About 15 miles from the Burj Khalifa on the edge of the Arabian desert is a growing housing and retail community that would look more at home in Beijing than Dubai: Stores and restaurants have Chinese signs and a huge dragon sculpture adorns the Dragon Mart shopping mall.
After pouring billions of dollars into cities including London, New York and Sydney, individual investors and developers in China are expanding into Dubai.
About a thousand individual Chinese investors spent 1.3 billion U.A.E dirhams ($353 million) on land, residential units and office real estate in Dubai last year, according to data from the Dubai Land Department. That is a nearly threefold increase from the 486 million dirhams spent by 288 Chinese investors in the previous year.
Overall, property transactions by individuals in the emirate climbed 53% last year to 236 billion dirhams, with foreign investors buying 114 billion dirhams of land and property.
Chinese investors and developers weren't very active before 2009, when Dubai was hit by a real-estate crisis. But they now play an increasingly important role in the market, according to brokers, developers and analysts.
Demand from individual buyers is helping launch new developments and fueling Dubai's residential recovery, while Chinese contractors and banks are revitalizing high-profile projects that stalled in the previous boom.
Built in 2004 on the outskirts of the city, Dragon Mart was developed by Nakheel, one of Dubai's biggest government-owned developers. It has become such a popular mall that Nakheel is now adding 177,000 square meters (1.9 million square feet) of retail space and a hotel.
Around this retail Mecca, a Chinese community has sprung up in a residential estate called International City, which also was built by Nakheel. The developer estimates that half the population of about 100,000 in International City is from China.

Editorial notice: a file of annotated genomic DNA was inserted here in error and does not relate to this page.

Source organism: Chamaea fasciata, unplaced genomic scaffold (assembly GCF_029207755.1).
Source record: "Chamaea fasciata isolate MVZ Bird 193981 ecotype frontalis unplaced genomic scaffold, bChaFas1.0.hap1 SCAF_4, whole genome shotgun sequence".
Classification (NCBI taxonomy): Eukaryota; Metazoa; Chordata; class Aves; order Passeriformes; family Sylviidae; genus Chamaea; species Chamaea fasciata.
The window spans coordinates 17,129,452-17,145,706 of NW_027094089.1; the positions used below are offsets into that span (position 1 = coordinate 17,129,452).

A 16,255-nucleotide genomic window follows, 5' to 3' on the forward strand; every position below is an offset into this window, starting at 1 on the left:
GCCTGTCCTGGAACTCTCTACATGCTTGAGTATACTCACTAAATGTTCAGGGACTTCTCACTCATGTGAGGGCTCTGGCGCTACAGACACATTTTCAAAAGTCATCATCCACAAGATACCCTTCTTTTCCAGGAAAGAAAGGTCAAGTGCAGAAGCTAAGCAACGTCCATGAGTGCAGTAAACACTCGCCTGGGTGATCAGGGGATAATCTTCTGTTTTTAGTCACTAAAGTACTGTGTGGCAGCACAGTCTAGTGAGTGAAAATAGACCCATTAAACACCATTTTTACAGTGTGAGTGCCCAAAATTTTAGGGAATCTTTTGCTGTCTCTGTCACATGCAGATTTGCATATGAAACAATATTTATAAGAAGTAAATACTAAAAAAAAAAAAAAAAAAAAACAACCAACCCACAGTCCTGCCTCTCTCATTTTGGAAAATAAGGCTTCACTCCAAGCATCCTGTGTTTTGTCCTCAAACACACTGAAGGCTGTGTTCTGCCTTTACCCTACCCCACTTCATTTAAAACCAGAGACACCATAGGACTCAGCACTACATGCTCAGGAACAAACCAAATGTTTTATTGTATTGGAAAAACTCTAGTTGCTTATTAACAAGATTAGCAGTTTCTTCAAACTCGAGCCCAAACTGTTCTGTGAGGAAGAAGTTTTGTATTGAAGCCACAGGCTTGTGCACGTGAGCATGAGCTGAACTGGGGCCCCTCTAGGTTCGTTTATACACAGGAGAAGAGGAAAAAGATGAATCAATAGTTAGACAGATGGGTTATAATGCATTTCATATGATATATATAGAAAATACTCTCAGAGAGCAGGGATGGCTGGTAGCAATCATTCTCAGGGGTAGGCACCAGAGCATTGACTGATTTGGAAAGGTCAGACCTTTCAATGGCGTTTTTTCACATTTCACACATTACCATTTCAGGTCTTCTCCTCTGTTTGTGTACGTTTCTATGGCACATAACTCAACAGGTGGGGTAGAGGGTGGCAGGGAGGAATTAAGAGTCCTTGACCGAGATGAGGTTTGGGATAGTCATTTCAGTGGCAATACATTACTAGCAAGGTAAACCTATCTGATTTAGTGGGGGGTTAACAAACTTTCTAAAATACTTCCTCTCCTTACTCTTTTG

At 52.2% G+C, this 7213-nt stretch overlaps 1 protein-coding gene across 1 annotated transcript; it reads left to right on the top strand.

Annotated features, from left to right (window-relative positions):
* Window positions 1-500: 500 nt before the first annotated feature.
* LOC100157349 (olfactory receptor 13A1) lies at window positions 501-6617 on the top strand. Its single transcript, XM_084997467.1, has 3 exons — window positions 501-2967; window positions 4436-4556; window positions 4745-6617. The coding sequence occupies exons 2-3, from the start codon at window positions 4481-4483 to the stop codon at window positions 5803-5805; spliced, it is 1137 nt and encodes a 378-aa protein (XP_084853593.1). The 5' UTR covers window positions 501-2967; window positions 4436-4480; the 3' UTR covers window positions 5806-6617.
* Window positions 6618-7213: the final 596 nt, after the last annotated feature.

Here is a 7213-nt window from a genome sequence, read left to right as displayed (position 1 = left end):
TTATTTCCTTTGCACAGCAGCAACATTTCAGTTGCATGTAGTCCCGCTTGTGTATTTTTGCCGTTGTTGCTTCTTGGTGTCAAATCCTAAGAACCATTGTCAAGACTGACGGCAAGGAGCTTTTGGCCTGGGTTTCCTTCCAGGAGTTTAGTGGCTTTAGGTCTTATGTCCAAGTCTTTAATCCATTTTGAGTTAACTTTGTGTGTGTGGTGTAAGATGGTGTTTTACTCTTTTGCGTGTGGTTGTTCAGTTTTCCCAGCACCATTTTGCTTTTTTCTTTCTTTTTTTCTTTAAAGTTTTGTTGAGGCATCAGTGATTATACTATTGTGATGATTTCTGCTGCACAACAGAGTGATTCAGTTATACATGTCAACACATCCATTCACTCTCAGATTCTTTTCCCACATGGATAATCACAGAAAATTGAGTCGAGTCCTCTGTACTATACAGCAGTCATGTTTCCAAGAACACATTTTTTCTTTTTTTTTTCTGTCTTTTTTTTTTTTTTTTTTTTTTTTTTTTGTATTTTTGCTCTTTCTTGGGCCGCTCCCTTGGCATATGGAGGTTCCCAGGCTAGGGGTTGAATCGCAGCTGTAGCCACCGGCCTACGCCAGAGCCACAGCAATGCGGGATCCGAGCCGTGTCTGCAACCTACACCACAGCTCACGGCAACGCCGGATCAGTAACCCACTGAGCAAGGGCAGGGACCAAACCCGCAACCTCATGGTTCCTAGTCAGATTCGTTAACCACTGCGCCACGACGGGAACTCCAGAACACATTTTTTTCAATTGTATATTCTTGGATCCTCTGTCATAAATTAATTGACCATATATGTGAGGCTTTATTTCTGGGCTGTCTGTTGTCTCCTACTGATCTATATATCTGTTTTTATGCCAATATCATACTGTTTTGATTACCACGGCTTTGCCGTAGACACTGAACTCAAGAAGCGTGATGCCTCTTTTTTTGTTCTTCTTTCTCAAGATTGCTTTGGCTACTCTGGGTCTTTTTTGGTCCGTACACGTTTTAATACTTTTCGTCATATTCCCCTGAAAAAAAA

What's more, about half a new development of about a thousand town houses has been sold to Chinese investors, according to Ali Rashid Lootah, the chairman of Nakheel.
Many wealthy Chinese seek to invest abroad to diversify. They find Dubai attractive partly because they believe they can achieve returns of as much as 30% annually—better than Hong Kong, Shanghai and Beijing, where real-estate markets are cooling, according to brokers, analysts and investors.
Underpinning Chinese residential investment are greater commercial trade ties between the U.A.E. and China, noticeably in commercial real estate. Chinese developers, both private and state-owned, are expanding throughout the world as they seek stable returns outside their slowing home market.
Last year in Dubai, state-owned China State Construction Engineering Corp. bought an undisclosed stake in the $1 billion Viceroy Hotel on the Palm Jumeirah. It created a joint-venture development company with Dubai-based developer SKAI Holdings to build and manage the project, and helped the venture win $201 million in financing from Industrial and Commercial Bank of China, according to executives at China State Construction and SKAI.
China State Construction is known for building some of the highest-profile works in China, including the national swimming center in Beijing known as the Water Cube and Hong Kong International airport.